HOUSE BILL REPORT
This analysis was prepared by non-partisan legislative staff for the use of legislative members in their deliberations. This analysis is not a part of the legislation nor does it constitute a statement of legislative intent.
As Reported by House Committee On:
Title: An act relating to possession or use of alcohol and controlled substances in sentencing provisions.
Brief Description: Concerning the possession or use of alcohol and controlled substances in sentencing provisions.
Sponsors: Senator Padden.
Public Safety: 3/17/15, 3/20/15 [DP].
HOUSE COMMITTEE ON PUBLIC SAFETY
Majority Report: Do pass. Signed by 9 members: Representatives Goodman, Chair; Orwall, Vice Chair; Klippert, Ranking Minority Member; Hayes, Assistant Ranking Minority Member; Appleton, Griffey, Moscoso, Pettigrew and Wilson.
Staff: Cassie Jones (786-7303).
As part of any felony sentence, the court may impose sentencing conditions known as crime-related prohibitions. A "crime-related prohibition" is defined as an order of a court prohibiting conduct that directly relates to the circumstances of the crime for which the offender has been convicted, and must not be construed to mean orders directing an offender affirmatively to participate in rehabilitative programs or to otherwise perform affirmative conduct. However, affirmative acts necessary to monitor compliance with the order of a court may be required by the Department of Corrections.
When the court finds that the offender has a chemical dependency issue that contributed to the person's offense, the court may, as a condition of the sentence, order the offender to participate in rehabilitative programs or perform affirmative conduct reasonably related to the circumstances of the crime.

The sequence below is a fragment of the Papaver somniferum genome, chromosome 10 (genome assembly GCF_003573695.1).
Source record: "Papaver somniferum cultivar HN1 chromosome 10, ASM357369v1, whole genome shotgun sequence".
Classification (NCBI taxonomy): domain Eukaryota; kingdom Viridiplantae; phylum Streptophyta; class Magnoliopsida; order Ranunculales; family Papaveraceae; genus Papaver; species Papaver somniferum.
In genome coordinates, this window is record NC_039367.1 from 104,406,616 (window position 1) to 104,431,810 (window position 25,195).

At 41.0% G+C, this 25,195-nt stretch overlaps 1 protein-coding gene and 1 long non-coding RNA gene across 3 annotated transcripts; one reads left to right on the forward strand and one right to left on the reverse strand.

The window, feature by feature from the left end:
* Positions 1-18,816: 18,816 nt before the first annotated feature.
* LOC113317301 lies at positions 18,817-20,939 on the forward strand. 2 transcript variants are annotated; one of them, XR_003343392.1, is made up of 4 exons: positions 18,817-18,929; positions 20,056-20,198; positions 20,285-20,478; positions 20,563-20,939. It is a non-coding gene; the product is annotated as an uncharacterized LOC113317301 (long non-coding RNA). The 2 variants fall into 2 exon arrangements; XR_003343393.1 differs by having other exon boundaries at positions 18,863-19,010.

A sentencing court has discretion to order an offender on community custody to not consume alcohol.
Summary of Bill:
The definition of crime-related prohibitions is expanded to include a prohibition on the use or possession of alcohol or controlled substances if the court finds that any chemical dependency or substance abuse contributed to the offense.
When the court finds that the offender has any type of chemical dependency issue that contributed to the person's offense, the court may, as a condition of the sentence, order the offender to participate in rehabilitative programs or perform affirmative conduct reasonably related to the circumstances of the crime.
A rehabilitative program specifically includes a directive that the offender obtain an evaluation as to the need for chemical dependency treatment related to the use of alcohol or controlled substances, regardless of the particular substance that contributed to the commission of the offense. The court may also impose a prohibition on the use or possession of alcohol or controlled substances regardless of whether a chemical dependency evaluation is ordered.
A sentencing court has discretion to order an offender on community custody to not possess or consume alcohol.
Fiscal Note: Not requested.
Effective Date: The bill takes effect 90 days after adjournment of the session in which the bill is passed.
Staff Summary of Public Testimony:
(In support) There was a decision by an appellate court in an offense involving alcohol where the trial court ordered a chemical dependency evaluation. It was remanded by the court of appeals to only order an alcohol evaluation.
This bill would restore best practices to order a chemical dependency evaluation regardless of the substance involved in the crime. This is a technical fix. Oftentimes when there is abuse of one substance there are abuses of others. This is a good public safety bill.
Persons Testifying: Senator Padden, prime sponsor; and Tom Parker, Superior Court Judges Association.
Persons Signed In To Testify But Not Testifying: None.